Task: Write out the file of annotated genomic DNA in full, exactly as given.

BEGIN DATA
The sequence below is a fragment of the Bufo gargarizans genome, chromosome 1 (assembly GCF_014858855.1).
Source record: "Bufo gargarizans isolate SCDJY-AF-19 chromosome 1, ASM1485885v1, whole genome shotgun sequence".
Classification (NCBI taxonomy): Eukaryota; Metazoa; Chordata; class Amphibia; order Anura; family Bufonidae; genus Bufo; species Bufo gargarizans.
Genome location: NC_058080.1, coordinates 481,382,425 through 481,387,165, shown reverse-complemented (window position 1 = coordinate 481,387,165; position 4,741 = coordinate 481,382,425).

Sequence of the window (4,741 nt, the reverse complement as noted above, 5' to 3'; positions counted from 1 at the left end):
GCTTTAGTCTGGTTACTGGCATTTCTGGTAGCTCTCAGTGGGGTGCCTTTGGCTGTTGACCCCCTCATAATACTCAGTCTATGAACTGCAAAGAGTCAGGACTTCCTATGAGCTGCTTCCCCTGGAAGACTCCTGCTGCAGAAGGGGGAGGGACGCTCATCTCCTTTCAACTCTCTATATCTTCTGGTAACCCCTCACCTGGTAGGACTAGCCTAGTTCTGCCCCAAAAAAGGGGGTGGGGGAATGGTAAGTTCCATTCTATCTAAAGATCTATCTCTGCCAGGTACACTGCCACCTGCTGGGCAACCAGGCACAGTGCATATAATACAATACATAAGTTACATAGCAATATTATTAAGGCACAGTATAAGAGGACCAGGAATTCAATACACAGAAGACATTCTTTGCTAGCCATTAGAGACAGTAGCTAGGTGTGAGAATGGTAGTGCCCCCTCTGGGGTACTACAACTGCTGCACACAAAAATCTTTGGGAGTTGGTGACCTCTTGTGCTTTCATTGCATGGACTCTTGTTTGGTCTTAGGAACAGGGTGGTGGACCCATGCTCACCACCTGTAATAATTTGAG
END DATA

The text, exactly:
The sequence below is a fragment of the Bufo gargarizans genome, chromosome 1 (assembly GCF_014858855.1).
Source record: "Bufo gargarizans isolate SCDJY-AF-19 chromosome 1, ASM1485885v1, whole genome shotgun sequence".
Classification (NCBI taxonomy): Eukaryota; Metazoa; Chordata; class Amphibia; order Anura; family Bufonidae; genus Bufo; species Bufo gargarizans.
Genome location: NC_058080.1, coordinates 481,382,425 through 481,387,165, shown reverse-complemented (window position 1 = coordinate 481,387,165; position 4,741 = coordinate 481,382,425).

Sequence of the window (4,741 nt, the reverse complement as noted above, 5' to 3'; positions counted from 1 at the left end):
GCTTTAGTCTGGTTACTGGCATTTCTGGTAGCTCTCAGTGGGGTGCCTTTGGCTGTTGACCCCCTCATAATACTCAGTCTATGAACTGCAAAGAGTCAGGACTTCCTATGAGCTGCTTCCCCTGGAAGACTCCTGCTGCAGAAGGGGGAGGGACGCTCATCTCCTTTCAACTCTCTATATCTTCTGGTAACCCCTCACCTGGTAGGACTAGCCTAGTTCTGCCCCAAAAAAGGGGGTGGGGGAATGGTAAGTTCCATTCTATCTAAAGATCTATCTCTGCCAGGTACACTGCCACCTGCTGGGCAACCAGGCACAGTGCATATAATACAATACATAAGTTACATAGCAATATTATTAAGGCACAGTATAAGAGGACCAGGAATTCAATACACAGAAGACATTCTTTGCTAGCCATTAGAGACAGTAGCTAGGTGTGAGAATGGTAGTGCCCCCTCTGGGGTACTACAACTGCTGCACACAAAAATCTTTGGGAGTTGGTGACCTCTTGTGCTTTCATTGCATGGACTCTTGTTTGGTCTTAGGAACAGGGTGGTGGACCCATGCTCACCACCTGTAATAATTTGAG